Bars and clubs across Canada have always booked domestic musicians in their venues, but American and other international acts are crucial to their viability. However, a recent change in how the federal government views those "foreign workers" has many club owners, concert promoters and booking agents wondering how they'll be able to cope with what could be anywhere from a 200 to 400 per cent increase in the cost of bringing in foreign talent from abroad.
An extensive report in the Calgary Herald explained what the changes -- which came into effect July 31 -- will mean.
Any venue where music isn't the primary business but which books bands or performers must pay an application fee of $275 per musician and each member of the band's touring crew when it applies for a Labour Market Opinion to enable foreign workers to play and work at their establishment.
On top of that, clubs and bars would be paying an additional $150 for each musician's and tour crew's work permit. And if the application is rejected, clubs would not get their money back and would have to pay the fees all over again should they reapply. In layman's terms, bringing in a large touring ensemble like American group The Polyphonic Spree would be financial suicide.
Before the changes came into effect, the fee was $150 per band member with the maximum payment being $450, a rather minimal cost when shared by club owners across the country.
"If I have a one four-member American band at the Palomino, I'm looking at $1,700 Canadian just to get them on the bill -- and that's on top of paying out a sound tech, paying for posters, gear rental, paying the other bands, staffing," Spencer Brown, booker for Calgary club The Palomino, told the Calgary Herald. "Concert promotion at this level is, in itself, a high-risk occupation. So this has just put it through the roof. There's no way to start already $1,700 in the hole and break even. It's impossible."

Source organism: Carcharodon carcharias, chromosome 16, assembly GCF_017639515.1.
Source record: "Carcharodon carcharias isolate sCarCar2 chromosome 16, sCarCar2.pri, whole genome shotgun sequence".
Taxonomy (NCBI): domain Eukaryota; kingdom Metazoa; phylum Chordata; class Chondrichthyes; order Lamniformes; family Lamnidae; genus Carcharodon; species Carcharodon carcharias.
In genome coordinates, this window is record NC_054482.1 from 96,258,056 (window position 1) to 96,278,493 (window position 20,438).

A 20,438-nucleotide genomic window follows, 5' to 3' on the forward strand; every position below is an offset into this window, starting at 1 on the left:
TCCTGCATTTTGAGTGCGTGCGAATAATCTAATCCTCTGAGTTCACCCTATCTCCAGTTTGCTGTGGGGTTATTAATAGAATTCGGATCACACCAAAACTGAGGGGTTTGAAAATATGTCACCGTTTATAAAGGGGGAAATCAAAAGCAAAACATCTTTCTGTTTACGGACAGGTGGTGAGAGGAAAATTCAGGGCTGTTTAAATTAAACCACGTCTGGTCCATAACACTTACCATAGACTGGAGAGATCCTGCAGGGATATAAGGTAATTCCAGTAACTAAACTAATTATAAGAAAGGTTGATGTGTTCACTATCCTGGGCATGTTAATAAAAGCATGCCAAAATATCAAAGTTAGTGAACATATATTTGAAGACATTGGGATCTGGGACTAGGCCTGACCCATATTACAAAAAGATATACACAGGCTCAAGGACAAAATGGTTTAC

The government responded to inquiries from the publication by saying there are exemptions to the fees for touring musicians "performing several tour dates in Canada" or performing at festivals. But the huge stumbling block for club owners and bookers is they "must not perform in bars and restaurants."
In other words, a tour like Jay Z and Justin Timberlake's "Legends of the Summer" stadium run or massive events like Ottawa's Blues Festival or Quebec City's Festival d'Ete would be exempt, but smaller venues would have to pay what seemingly amounts to a touring tax on small businesses.
Venues that have a performance space only open for shows, such as Toronto's Horseshoe Tavern which has a front bar and a back venue, would be exempt, says music scene mainstay Mark DiPietro, who has done everything from booking venues and managing bands to running a record label.
He adds that while he's not in favour of any work visas for "cultural exchange," everyone is overreacting here. "I think someone should ask a Canadian band what they have to go through to play the U.S. versus some guy in Calgary complaining that he had to pay for a visa for a band he brought to his bar that he is selling booze as well as tickets for. That Palomino guy should have asked another promoter to share the cost or hired a Canadian band. The end."
News of the changes sparked a petition on Change.org protesting the impact the changes will have. "This will inevitably cripple small music venues and small business talent buyers," reads the petition, started by Carlyle Doherty.
As of 1pm EST Thursday morning, over 63,000 had signed the petition including artists such as Kittie, Cadence Weapon, Dan Mangan and Lamb Of God.
MP Jason Kenny, Minister of Employment, Social Development & Multiculturalism, has been tweeting his defense of the fee hike.
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